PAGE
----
Medicom presents one of the toughest takes on Batman, inspired by the armored bat-suit in Frank Miller’s The Dark Knight Returns. It features an aging Bruce Wayne beneath the hood, ready to beat down the most violent Gotham City criminals. The 6.3″ tall figure includes three heads, interchangeable hands, and a cloth cape.
THE BEST Batman
If you’ve got a theatrical Leko light and a metal pattern gobo lying around, you can project your own Bat-signal with ease. But if you don’t and you’re resourceful like NightHawkInLight, you can still build one, using a flashlight like the crazy-bright Imalent MS18, along with lenses and parts you can buy from eBay.
Minimaus Crafts is an expert at making sculptures from soda cans. Watch as he takes 15 cans, some popsicle sticks, straws, and a few other household items to make a miniature replica of the Batmobile from Tim Burton’s 1989 Batman. His soda can Back to the Future DeLorean is pretty impressive too.
Dǒuyīn (TikTok in China) user Taogeceping posted this brief footage of an incredible sculpture of Joaquin Phoenix’s take on The Joker. Not only is the front of the bust incredibly realistic, but it also features a surprise when you walk around to its back. We’d love to know who the artist is so we can give credit where it’s due.
From his earliest comic book days to incarnations brought to life by Jack Nicholson, Heath Ledger, Joaquin Phoenix, Mark Hamill, and Adam West, The Joker is one of the greatest supervillains in history. Warner Bros. interviewed filmmakers, authors, and actors to talk about what makes The Clown Prince of Crime tick.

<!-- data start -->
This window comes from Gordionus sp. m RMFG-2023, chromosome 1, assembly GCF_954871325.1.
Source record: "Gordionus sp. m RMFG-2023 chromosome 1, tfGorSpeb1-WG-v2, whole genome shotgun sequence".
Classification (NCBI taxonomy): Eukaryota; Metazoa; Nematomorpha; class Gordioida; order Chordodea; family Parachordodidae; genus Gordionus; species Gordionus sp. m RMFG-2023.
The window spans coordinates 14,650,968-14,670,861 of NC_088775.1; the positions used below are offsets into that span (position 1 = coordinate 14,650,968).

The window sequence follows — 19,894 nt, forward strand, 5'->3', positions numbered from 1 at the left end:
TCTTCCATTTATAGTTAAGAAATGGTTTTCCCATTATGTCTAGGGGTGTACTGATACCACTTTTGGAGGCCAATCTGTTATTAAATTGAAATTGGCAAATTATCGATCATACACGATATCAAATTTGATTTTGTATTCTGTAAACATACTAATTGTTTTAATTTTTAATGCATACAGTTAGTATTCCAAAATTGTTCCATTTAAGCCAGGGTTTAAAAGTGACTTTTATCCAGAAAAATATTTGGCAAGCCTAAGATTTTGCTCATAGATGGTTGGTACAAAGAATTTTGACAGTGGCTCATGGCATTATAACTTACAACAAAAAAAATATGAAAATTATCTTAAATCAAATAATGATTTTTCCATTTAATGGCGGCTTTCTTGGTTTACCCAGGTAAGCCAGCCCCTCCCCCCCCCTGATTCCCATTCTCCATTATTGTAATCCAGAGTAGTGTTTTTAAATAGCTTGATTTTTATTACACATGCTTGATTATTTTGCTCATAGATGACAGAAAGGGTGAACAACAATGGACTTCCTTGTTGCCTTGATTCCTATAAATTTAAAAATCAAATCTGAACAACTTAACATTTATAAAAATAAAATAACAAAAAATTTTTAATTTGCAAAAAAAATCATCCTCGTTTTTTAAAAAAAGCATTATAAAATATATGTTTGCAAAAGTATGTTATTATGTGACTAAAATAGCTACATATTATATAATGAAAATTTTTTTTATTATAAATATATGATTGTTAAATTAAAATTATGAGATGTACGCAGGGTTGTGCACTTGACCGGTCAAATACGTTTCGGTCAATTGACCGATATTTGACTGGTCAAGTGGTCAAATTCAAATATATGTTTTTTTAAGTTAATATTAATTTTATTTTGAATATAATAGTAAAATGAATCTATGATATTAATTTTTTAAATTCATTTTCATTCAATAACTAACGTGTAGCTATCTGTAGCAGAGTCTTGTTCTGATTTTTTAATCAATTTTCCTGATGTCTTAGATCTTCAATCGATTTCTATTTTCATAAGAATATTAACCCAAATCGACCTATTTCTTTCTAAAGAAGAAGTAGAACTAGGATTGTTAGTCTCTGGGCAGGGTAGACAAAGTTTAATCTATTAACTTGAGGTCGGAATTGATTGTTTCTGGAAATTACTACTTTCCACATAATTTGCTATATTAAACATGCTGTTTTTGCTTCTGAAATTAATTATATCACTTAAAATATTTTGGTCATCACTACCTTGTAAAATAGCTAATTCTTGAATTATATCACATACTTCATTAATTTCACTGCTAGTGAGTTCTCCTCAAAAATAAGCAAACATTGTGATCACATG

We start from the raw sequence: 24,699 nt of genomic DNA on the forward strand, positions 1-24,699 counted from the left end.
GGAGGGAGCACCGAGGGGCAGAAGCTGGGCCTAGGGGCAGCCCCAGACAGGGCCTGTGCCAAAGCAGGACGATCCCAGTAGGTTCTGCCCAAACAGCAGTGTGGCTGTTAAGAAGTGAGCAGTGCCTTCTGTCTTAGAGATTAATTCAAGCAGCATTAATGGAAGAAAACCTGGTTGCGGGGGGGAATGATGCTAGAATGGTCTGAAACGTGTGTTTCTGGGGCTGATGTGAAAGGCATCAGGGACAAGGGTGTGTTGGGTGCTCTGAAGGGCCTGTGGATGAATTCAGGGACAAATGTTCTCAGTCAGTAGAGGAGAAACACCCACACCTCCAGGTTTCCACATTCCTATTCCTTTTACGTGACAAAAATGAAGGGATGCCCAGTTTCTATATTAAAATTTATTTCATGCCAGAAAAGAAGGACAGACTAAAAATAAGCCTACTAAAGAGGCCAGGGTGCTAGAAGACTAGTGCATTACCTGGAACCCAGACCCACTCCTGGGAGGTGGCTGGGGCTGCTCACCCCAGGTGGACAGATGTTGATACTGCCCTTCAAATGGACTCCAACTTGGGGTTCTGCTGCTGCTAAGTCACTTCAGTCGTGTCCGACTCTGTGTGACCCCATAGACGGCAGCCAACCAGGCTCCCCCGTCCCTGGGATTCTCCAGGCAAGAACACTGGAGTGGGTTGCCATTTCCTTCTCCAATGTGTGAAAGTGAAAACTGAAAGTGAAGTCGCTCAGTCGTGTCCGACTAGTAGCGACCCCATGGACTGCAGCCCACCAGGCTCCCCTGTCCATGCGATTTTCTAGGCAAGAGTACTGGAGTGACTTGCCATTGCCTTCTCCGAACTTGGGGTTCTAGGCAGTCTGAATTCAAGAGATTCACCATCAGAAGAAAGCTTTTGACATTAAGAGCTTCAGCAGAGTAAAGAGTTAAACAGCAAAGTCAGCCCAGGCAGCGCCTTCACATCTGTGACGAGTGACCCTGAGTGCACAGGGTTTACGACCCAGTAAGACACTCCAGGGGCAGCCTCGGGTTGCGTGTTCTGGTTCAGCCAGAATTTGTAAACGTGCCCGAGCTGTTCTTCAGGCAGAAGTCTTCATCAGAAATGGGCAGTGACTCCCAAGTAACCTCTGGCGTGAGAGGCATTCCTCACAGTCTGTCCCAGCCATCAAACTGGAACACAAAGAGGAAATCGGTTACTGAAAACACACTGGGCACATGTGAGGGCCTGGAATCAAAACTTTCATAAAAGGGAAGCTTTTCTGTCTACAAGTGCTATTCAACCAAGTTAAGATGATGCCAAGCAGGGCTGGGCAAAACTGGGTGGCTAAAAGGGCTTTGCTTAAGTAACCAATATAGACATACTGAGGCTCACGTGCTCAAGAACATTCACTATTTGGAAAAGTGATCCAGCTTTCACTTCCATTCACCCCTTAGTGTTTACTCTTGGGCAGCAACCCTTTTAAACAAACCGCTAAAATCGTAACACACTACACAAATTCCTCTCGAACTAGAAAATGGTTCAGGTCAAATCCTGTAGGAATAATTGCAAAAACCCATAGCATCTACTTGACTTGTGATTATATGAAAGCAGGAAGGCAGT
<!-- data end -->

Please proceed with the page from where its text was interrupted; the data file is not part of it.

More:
LEGO is showing off an awesome set based on the flying Batwing from Tim Burton’s 1989 Batman. The 2,363-piece advanced set measures 22″ wide and 20″ long once complete, and includes minifigs of Batman, The Joker, and the Boombox Goon. Now you just need a moon lamp to hang it in front of. Drops 11.1.2020.
We no have our first really good look at Robert Pattinson’s take on Batman. With director Matt Reeves (Cloverfield, Dawn of/War for the Planet of the Apes) at the helm, Jeffrey Wright as James Gordon, and Zoe Kravitz as Catwoman, and Andy Serkis as Alfred, we’re as stoked as ever for this new incarnation of The Dark Knight.
James Raiz aka TheBoxOfficeArtist loves to draw complicated scenes featuring lots and lots of characters. In this clip, he meticulously illustrated 100 versions of The Dark Knight as seen in his many different guises over the years. Join James’ Discord community for a chance to win a print of the finished image.
If there’s one thing that can be said about Todd Phillips and Joaquin Phoenix’s Joker, it’s that it’s one really, really dark movie. So Screen Junkies is here to lighten the mood a bit, as they poke fun at one of the most depressing character studies since Leaving Las Vegas. Are you laughing now?
(PG-13: Language) CollegeHumor gathered up all of the clips from Pete Holmes‘ classic Batman parody series, and smooshed them together into a single compilation. Block out the next 51 minutes on your schedule for a hilarious sequence of marble-mouthed scenery-chewing and ridiculous crime-fighting action.